Asking for help is never easy and for some reason we military spouses have trouble with doing so. Especially when we really need the help. We try to do everything ourselves and don’t think we should stop and ask anyone for anything.
Here are 10 reasons why military spouses might not ask for help (even when they need it):
- We don’t want to bother anyone. As military spouses, we don’t want to have to bother anyone with our troubles. We might assume that we don’t have a right to do so. We might think that if we do the person we ask for help will think less of us.
- We think we got this. Military spouses try to stay strong. We think we can do everything ourselves. We don’t want to have to admit that we need extra help.
- We don’t know where to go for help. We might want help but we are unsure of where to go to get the help that we need. We are not sure who to call or who to contact in order to find that help.
- We think we have to pay for help. If you are not sure about what your options are, some military spouses might assume that you have to pay to go see a counselor. If you have Tricare, they will pay for some if not all of your counseling. You should check and see what is available and what you have access to. There are other free programs out there as well.
- We think our need is temporary so we just want to get through it. When military spouses are going through a difficult situation, it can be easy to think that the situation will go away soon. That they really don’t need to ask for help. The problem with this is that sometimes the issues don’t just go away and we really should be looking for someone to help us through them.
- We worry about others finding out. Military spouses worry that others will find out if they had to get help for what they are going through. They might fear that others will make fun of them or look down on them.
- We don’t want to come across as weak. We don’t want to come across as weak to our spouses as well as others in our community. We worry that if they find out we needed help, they would no longer think we are strong. We have this idea in our heads about how military spouses are supposed to act and we feel like seeking help would mean we have failed to live up to that.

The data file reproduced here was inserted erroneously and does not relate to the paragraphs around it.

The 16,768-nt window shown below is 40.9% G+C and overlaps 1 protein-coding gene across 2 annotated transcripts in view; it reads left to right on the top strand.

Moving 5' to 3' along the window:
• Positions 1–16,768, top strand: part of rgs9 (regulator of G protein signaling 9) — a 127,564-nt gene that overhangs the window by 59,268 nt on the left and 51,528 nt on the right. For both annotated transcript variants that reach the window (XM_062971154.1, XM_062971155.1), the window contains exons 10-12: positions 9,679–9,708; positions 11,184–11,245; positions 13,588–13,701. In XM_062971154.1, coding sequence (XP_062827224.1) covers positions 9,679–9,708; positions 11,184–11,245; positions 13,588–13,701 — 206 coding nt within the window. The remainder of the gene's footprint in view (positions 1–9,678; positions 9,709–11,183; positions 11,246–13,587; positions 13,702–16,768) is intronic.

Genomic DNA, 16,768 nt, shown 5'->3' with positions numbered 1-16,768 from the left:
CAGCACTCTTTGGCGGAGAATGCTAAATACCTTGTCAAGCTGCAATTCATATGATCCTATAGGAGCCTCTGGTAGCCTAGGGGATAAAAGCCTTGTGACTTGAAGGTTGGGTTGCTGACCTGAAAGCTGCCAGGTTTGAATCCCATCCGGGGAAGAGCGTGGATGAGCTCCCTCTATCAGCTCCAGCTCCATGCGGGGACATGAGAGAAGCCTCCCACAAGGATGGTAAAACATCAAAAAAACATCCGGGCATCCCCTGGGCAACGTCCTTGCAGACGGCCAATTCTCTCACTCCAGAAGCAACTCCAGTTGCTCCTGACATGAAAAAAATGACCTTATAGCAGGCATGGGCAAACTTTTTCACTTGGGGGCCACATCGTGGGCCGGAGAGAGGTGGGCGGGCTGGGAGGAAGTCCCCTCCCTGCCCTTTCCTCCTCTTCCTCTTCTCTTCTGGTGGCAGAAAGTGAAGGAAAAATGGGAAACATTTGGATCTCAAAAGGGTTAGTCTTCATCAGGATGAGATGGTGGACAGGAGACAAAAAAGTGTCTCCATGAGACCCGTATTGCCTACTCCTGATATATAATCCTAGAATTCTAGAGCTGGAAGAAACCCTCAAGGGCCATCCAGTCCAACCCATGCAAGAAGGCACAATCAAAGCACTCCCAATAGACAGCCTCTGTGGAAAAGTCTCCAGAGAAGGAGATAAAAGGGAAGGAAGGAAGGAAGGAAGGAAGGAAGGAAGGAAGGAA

- We don’t think we have time. Life is busy and scheduling a counseling appointment might not be easy to do. Some military spouses might want to go and get help but feel like they just have too much going on to add that appointment to their schedules.
- We are not sure it will help. Deep down we might be worried that asking for help won’t even do what we need it to do. That we will be wasting our time.
- We think we will look bad to our spouse’s command. This is a fear that some military spouses might have. That they will look bad to their spouse’s command. That they will be known as that wife or that husband and that seeking help will cause harm to their service member’s career.
The truth is, there are a lot of ways for military spouses to find the help that they need. Programs like FOCUS which stands for Families OverComing Under Stress can help spouses find the help that they need to get through their difficult situations. FOCUS offers resiliency training to help children and adults process and grow from their stressful situations.
There are also options to meet with a chaplin, Military & Family Life Counseling (MFLC) Program or be seen by a professional counselor through Tricare or MilitaryOneSource.
During my last deployment, I ended up seeing a counselor because I couldn’t handle what I was having to deal with. Taking the steps to make this happen was difficult but I was able to get the help I needed and learn more about how to handle my feelings as I got through the deployment. I was very glad that I did seek the help even though it was hard to do so.
If you feel like you need extra help, don’t be afraid to ask for what you need. You will be glad that you did as you will be able to learn and grow as well as figuring out the tools you need to get through military life challenges.